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|Sex and the law|
(May vary according to jurisdiction)
Adultery · Buggery · Child grooming
|Sexuality · Criminal justice · Law|
The British English term buggery is very close in meaning to the term sodomy, and is often used interchangeably in law and popular speech. It may also be a specific common law offence, encompassing both sodomy and bestiality.
In English law, "buggery" was first used in the Buggery Act 1533, while Section 61 of the Offences against the Person Act 1861, entitled "Sodomy and Bestiality", defined punishments for "the abominable Crime of Buggery, committed either with Mankind or with any Animal". The definition of "buggery" was not specified in these or any statute, but rather established by judicial precedent. Over the years the courts have defined buggery as including either:
but not any other form of "unnatural intercourse". The implication being that anal sex with an animal would not constitute buggery. Such a case has not, to date, come before the courts of a common law jurisdiction in any reported decision. However, it seems highly improbable that a person would be exculpated of a crime associated with sex with animals only by reason of the fact that penetration involved the anus rather than the vagina.
At common law consent was not a defence; nor was the fact that the parties were married. In the UK the punishment for buggery was reduced from hanging to life imprisonment by the Offences against the Person Act 1861. As with the crime of rape, buggery required that penetration must have occurred, but ejaculation is not necessary.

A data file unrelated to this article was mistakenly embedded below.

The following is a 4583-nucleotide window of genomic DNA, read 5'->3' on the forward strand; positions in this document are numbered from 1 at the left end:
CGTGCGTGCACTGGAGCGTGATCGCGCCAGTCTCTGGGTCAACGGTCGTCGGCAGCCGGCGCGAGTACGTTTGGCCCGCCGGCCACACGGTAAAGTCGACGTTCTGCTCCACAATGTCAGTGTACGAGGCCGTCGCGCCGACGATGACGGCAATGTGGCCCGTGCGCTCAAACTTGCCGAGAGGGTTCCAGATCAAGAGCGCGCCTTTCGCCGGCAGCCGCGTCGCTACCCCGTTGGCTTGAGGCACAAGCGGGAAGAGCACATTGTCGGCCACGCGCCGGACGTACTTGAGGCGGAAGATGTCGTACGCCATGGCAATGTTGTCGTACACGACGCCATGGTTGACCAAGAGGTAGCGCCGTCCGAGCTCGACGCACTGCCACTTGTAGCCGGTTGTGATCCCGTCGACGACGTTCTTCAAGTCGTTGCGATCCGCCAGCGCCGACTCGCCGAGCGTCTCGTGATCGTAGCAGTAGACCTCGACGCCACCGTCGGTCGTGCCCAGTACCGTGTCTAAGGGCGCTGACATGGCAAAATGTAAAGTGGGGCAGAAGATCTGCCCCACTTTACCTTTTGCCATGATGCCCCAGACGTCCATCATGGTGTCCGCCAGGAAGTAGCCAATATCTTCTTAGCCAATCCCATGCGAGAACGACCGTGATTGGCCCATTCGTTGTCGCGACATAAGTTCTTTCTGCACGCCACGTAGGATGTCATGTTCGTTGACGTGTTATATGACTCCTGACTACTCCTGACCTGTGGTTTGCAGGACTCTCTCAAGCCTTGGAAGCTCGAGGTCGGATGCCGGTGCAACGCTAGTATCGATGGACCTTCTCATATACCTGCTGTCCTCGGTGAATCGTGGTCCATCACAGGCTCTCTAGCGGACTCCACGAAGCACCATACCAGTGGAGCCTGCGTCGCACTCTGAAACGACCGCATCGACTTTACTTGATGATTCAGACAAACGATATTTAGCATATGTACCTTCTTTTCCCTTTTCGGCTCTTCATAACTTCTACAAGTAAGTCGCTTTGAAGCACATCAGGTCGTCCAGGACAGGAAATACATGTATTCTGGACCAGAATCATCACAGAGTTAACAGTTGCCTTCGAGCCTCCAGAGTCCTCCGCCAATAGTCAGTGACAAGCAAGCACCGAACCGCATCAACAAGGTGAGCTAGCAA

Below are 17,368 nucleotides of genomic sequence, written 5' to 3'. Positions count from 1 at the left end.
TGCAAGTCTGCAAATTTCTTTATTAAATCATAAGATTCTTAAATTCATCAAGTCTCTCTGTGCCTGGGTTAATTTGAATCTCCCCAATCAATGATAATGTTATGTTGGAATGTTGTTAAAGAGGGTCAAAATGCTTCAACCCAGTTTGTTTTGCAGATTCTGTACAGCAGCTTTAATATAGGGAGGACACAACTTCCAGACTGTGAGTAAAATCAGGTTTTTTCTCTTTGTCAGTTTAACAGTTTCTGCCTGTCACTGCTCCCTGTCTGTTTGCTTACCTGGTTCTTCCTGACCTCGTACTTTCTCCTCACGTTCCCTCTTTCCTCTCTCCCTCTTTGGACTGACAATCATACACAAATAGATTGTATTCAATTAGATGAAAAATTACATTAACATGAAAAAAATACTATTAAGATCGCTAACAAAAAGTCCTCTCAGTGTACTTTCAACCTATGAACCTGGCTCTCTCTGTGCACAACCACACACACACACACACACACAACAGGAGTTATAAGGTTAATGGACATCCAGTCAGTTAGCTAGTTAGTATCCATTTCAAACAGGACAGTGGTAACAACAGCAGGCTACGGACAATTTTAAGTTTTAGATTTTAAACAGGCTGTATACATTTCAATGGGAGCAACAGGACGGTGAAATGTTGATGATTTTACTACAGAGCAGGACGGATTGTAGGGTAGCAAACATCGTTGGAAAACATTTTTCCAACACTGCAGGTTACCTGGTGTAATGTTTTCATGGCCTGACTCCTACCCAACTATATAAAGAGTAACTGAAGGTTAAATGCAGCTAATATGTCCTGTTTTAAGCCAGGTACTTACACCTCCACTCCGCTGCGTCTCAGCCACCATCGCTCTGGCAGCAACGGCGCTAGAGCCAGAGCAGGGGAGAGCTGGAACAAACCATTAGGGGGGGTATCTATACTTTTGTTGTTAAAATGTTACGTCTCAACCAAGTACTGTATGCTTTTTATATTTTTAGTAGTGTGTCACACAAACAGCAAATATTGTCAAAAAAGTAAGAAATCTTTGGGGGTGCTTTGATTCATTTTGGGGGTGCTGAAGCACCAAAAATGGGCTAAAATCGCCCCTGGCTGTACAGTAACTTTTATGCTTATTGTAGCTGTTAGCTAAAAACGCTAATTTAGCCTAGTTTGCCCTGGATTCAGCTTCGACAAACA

Most common law jurisdictions have now modified the law to permit anal sex between consenting adults. Hong Kong did so retroactively in 1990, barring prosecution for "crimes against nature" committed before the Crimes (Amendment) Ordinance 1990 entered into force except those that would still have constituted a crime if they had been done thereafter. In the England and Wales, homosexual buggery was decriminalised in 1967 with a higher age of consent. The Sexual Offences Act 2003 fully removed buggery as a concept in British law, introducing an equal age of consent and not differentiating between vaginal and anal sex.
In the Republic of Ireland, the Criminal Law (Sexual Offences) Act, 1993 abolished the offence of "buggery between persons". For some years prior to 1993, criminal prosecution had not been made for buggery between consenting adults. The 1993 Act created an offence of "buggery with a person under the age of 17 years", penalised similar to statutory rape, which also had 17 years as the age of consent. The Criminal Law (Sexual Offences) Act 2006 replaced this offence with "defilement of a child", encompassing both "sexual intercourse" and "buggery". The act of buggery by way of bestiality is still unlawful under Section 61 of the Offences against the Person Act 1861. In 2011 a man was prosecuted under this Section, after a woman died as the result of an allergic reaction after having intercourse with his dog.
The word bugger and buggery are still commonly used in modern English as a mild exclamation, and "buggery" is also synonymous with anal sex.
The word "bugger" was derived, via the French "bougre", from "Bulgar", that is, "Bulgarian", meaning the medieval Bulgarian heretical sect of the Bogomils, which spread into Western Europe and was claimed by the established church to be devoted to the practice of sodomy. "Buggery" first appears in English in 1330, though "bugger" in a sexual sense is not recorded until 1555.
|This article relies on references to primary sources or sources affiliated with the subject. (March 2011)|
|Look up buggery in Wiktionary, the free dictionary.|